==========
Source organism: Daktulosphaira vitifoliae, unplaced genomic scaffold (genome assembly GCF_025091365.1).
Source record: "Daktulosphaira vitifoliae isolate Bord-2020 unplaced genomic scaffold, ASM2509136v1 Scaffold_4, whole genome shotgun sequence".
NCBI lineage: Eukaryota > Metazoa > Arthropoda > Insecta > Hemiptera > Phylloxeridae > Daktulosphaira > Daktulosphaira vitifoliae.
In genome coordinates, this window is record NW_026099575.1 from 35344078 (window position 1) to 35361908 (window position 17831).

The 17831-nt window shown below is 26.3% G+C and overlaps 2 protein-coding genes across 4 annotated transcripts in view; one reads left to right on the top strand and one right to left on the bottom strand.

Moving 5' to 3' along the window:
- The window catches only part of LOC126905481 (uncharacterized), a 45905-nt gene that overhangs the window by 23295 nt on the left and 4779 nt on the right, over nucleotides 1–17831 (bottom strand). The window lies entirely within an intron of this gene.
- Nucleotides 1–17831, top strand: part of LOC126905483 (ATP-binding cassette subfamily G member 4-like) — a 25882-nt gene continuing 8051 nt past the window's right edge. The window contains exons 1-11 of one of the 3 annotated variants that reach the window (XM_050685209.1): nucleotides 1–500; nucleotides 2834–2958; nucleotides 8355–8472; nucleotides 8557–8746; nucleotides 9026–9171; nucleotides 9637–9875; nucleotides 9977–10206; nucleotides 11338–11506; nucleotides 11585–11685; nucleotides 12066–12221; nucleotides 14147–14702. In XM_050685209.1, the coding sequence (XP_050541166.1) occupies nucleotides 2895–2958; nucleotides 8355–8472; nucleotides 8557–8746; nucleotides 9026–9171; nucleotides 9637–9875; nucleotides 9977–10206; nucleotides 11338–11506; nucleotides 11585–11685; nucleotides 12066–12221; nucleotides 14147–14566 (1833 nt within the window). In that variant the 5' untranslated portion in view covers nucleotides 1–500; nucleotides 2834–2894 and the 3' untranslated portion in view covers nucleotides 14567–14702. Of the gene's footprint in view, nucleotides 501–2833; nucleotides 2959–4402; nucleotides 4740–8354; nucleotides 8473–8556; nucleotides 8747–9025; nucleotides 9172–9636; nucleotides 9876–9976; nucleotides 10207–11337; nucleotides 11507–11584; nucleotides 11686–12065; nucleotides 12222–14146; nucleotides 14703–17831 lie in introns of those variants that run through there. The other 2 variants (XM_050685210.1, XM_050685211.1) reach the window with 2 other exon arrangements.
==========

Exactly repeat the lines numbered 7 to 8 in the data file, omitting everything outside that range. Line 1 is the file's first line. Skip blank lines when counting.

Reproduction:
- The window catches only part of LOC126905481 (uncharacterized), a 45905-nt gene that overhangs the window by 23295 nt on the left and 4779 nt on the right, over nucleotides 1–17831 (bottom strand). The window lies entirely within an intron of this gene.
- Nucleotides 1–17831, top strand: part of LOC126905483 (ATP-binding cassette subfamily G member 4-like) — a 25882-nt gene continuing 8051 nt past the window's right edge. The window contains exons 1-11 of one of the 3 annotated variants that reach the window (XM_050685209.1): nucleotides 1–500; nucleotides 2834–2958; nucleotides 8355–8472; nucleotides 8557–8746; nucleotides 9026–9171; nucleotides 9637–9875; nucleotides 9977–10206; nucleotides 11338–11506; nucleotides 11585–11685; nucleotides 12066–12221; nucleotides 14147–14702. In XM_050685209.1, the coding sequence (XP_050541166.1) occupies nucleotides 2895–2958; nucleotides 8355–8472; nucleotides 8557–8746; nucleotides 9026–9171; nucleotides 9637–9875; nucleotides 9977–10206; nucleotides 11338–11506; nucleotides 11585–11685; nucleotides 12066–12221; nucleotides 14147–14566 (1833 nt within the window). In that variant the 5' untranslated portion in view covers nucleotides 1–500; nucleotides 2834–2894 and the 3' untranslated portion in view covers nucleotides 14567–14702. Of the gene's footprint in view, nucleotides 501–2833; nucleotides 2959–4402; nucleotides 4740–8354; nucleotides 8473–8556; nucleotides 8747–9025; nucleotides 9172–9636; nucleotides 9876–9976; nucleotides 10207–11337; nucleotides 11507–11584; nucleotides 11686–12065; nucleotides 12222–14146; nucleotides 14703–17831 lie in introns of those variants that run through there. The other 2 variants (XM_050685210.1, XM_050685211.1) reach the window with 2 other exon arrangements.